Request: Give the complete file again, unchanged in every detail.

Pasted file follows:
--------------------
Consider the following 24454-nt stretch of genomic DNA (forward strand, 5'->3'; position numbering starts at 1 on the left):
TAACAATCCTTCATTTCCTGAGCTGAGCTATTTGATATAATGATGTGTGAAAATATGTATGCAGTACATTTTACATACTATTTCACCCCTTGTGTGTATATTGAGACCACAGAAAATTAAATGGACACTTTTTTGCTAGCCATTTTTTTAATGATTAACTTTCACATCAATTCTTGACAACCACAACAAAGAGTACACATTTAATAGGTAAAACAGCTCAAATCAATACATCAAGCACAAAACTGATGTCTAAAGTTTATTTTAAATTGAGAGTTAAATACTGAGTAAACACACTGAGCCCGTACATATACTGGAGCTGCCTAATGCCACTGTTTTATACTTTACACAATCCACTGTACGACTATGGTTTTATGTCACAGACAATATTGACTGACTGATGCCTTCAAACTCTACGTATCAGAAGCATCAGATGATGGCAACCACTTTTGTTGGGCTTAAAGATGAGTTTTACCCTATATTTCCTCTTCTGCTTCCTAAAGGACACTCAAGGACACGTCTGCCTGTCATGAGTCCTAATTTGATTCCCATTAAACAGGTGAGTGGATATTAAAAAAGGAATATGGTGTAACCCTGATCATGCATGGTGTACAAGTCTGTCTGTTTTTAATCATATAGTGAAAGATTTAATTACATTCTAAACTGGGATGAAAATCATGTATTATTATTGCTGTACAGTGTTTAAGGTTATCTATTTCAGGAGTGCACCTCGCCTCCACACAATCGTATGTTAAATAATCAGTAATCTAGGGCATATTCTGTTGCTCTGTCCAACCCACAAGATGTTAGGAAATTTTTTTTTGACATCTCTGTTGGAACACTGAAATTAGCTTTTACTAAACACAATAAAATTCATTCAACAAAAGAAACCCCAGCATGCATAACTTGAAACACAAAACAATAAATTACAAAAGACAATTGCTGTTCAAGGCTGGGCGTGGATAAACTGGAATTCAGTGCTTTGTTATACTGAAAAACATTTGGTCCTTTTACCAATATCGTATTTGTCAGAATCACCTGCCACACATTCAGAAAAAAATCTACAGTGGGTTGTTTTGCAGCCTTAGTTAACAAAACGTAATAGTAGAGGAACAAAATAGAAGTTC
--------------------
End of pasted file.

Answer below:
Consider the following 24454-nt stretch of genomic DNA (forward strand, 5'->3'; position numbering starts at 1 on the left):
TAACAATCCTTCATTTCCTGAGCTGAGCTATTTGATATAATGATGTGTGAAAATATGTATGCAGTACATTTTACATACTATTTCACCCCTTGTGTGTATATTGAGACCACAGAAAATTAAATGGACACTTTTTTGCTAGCCATTTTTTTAATGATTAACTTTCACATCAATTCTTGACAACCACAACAAAGAGTACACATTTAATAGGTAAAACAGCTCAAATCAATACATCAAGCACAAAACTGATGTCTAAAGTTTATTTTAAATTGAGAGTTAAATACTGAGTAAACACACTGAGCCCGTACATATACTGGAGCTGCCTAATGCCACTGTTTTATACTTTACACAATCCACTGTACGACTATGGTTTTATGTCACAGACAATATTGACTGACTGATGCCTTCAAACTCTACGTATCAGAAGCATCAGATGATGGCAACCACTTTTGTTGGGCTTAAAGATGAGTTTTACCCTATATTTCCTCTTCTGCTTCCTAAAGGACACTCAAGGACACGTCTGCCTGTCATGAGTCCTAATTTGATTCCCATTAAACAGGTGAGTGGATATTAAAAAAGGAATATGGTGTAACCCTGATCATGCATGGTGTACAAGTCTGTCTGTTTTTAATCATATAGTGAAAGATTTAATTACATTCTAAACTGGGATGAAAATCATGTATTATTATTGCTGTACAGTGTTTAAGGTTATCTATTTCAGGAGTGCACCTCGCCTCCACACAATCGTATGTTAAATAATCAGTAATCTAGGGCATATTCTGTTGCTCTGTCCAACCCACAAGATGTTAGGAAATTTTTTTTTGACATCTCTGTTGGAACACTGAAATTAGCTTTTACTAAACACAATAAAATTCATTCAACAAAAGAAACCCCAGCATGCATAACTTGAAACACAAAACAATAAATTACAAAAGACAATTGCTGTTCAAGGCTGGGCGTGGATAAACTGGAATTCAGTGCTTTGTTATACTGAAAAACATTTGGTCCTTTTACCAATATCGTATTTGTCAGAATCACCTGCCACACATTCAGAAAAAAATCTACAGTGGGTTGTTTTGCAGCCTTAGTTAACAAAACGTAATAGTAGAGGAACAAAATAGAAGTTC